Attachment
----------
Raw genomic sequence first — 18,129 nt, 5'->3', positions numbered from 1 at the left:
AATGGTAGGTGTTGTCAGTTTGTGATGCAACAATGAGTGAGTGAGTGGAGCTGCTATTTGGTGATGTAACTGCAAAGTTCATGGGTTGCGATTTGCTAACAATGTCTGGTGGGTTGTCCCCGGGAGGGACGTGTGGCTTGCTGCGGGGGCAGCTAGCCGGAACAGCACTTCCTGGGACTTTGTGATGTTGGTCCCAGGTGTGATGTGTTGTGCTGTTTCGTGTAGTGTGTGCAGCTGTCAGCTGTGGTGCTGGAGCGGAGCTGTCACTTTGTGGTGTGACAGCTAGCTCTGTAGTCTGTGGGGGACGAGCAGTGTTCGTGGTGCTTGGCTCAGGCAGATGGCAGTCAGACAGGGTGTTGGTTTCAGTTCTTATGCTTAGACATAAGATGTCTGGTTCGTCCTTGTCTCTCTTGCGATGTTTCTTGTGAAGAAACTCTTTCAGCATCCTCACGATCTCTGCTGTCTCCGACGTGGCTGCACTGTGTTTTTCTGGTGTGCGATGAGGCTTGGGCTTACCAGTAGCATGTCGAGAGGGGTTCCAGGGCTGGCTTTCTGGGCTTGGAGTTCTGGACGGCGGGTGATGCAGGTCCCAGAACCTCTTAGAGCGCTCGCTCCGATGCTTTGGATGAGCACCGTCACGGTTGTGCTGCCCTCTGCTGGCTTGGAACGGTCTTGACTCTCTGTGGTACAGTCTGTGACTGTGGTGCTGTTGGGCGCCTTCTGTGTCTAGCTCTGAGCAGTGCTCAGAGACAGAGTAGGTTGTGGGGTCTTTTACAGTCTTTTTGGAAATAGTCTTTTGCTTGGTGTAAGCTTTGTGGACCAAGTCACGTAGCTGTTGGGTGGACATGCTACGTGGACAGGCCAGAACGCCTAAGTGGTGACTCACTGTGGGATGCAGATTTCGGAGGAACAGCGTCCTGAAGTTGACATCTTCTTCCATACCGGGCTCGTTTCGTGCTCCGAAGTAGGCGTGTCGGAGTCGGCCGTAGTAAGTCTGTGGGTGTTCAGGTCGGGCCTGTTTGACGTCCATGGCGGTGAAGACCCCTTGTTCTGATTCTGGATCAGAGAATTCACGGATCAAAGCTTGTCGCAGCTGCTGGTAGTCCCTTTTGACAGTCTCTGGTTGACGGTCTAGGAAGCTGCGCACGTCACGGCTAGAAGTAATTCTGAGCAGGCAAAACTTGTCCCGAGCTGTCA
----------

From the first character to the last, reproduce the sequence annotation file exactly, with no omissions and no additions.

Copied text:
Raw genomic sequence first — 18,129 nt, 5'->3', positions numbered from 1 at the left:
AATGGTAGGTGTTGTCAGTTTGTGATGCAACAATGAGTGAGTGAGTGGAGCTGCTATTTGGTGATGTAACTGCAAAGTTCATGGGTTGCGATTTGCTAACAATGTCTGGTGGGTTGTCCCCGGGAGGGACGTGTGGCTTGCTGCGGGGGCAGCTAGCCGGAACAGCACTTCCTGGGACTTTGTGATGTTGGTCCCAGGTGTGATGTGTTGTGCTGTTTCGTGTAGTGTGTGCAGCTGTCAGCTGTGGTGCTGGAGCGGAGCTGTCACTTTGTGGTGTGACAGCTAGCTCTGTAGTCTGTGGGGGACGAGCAGTGTTCGTGGTGCTTGGCTCAGGCAGATGGCAGTCAGACAGGGTGTTGGTTTCAGTTCTTATGCTTAGACATAAGATGTCTGGTTCGTCCTTGTCTCTCTTGCGATGTTTCTTGTGAAGAAACTCTTTCAGCATCCTCACGATCTCTGCTGTCTCCGACGTGGCTGCACTGTGTTTTTCTGGTGTGCGATGAGGCTTGGGCTTACCAGTAGCATGTCGAGAGGGGTTCCAGGGCTGGCTTTCTGGGCTTGGAGTTCTGGACGGCGGGTGATGCAGGTCCCAGAACCTCTTAGAGCGCTCGCTCCGATGCTTTGGATGAGCACCGTCACGGTTGTGCTGCCCTCTGCTGGCTTGGAACGGTCTTGACTCTCTGTGGTACAGTCTGTGACTGTGGTGCTGTTGGGCGCCTTCTGTGTCTAGCTCTGAGCAGTGCTCAGAGACAGAGTAGGTTGTGGGGTCTTTTACAGTCTTTTTGGAAATAGTCTTTTGCTTGGTGTAAGCTTTGTGGACCAAGTCACGTAGCTGTTGGGTGGACATGCTACGTGGACAGGCCAGAACGCCTAAGTGGTGACTCACTGTGGGATGCAGATTTCGGAGGAACAGCGTCCTGAAGTTGACATCTTCTTCCATACCGGGCTCGTTTCGTGCTCCGAAGTAGGCGTGTCGGAGTCGGCCGTAGTAAGTCTGTGGGTGTTCAGGTCGGGCCTGTTTGACGTCCATGGCGGTGAAGACCCCTTGTTCTGATTCTGGATCAGAGAATTCACGGATCAAAGCTTGTCGCAGCTGCTGGTAGTCCCTTTTGACAGTCTCTGGTTGACGGTCTAGGAAGCTGCGCACGTCACGGCTAGAAGTAATTCTGAGCAGGCAAAACTTGTCCCGAGCTGTCA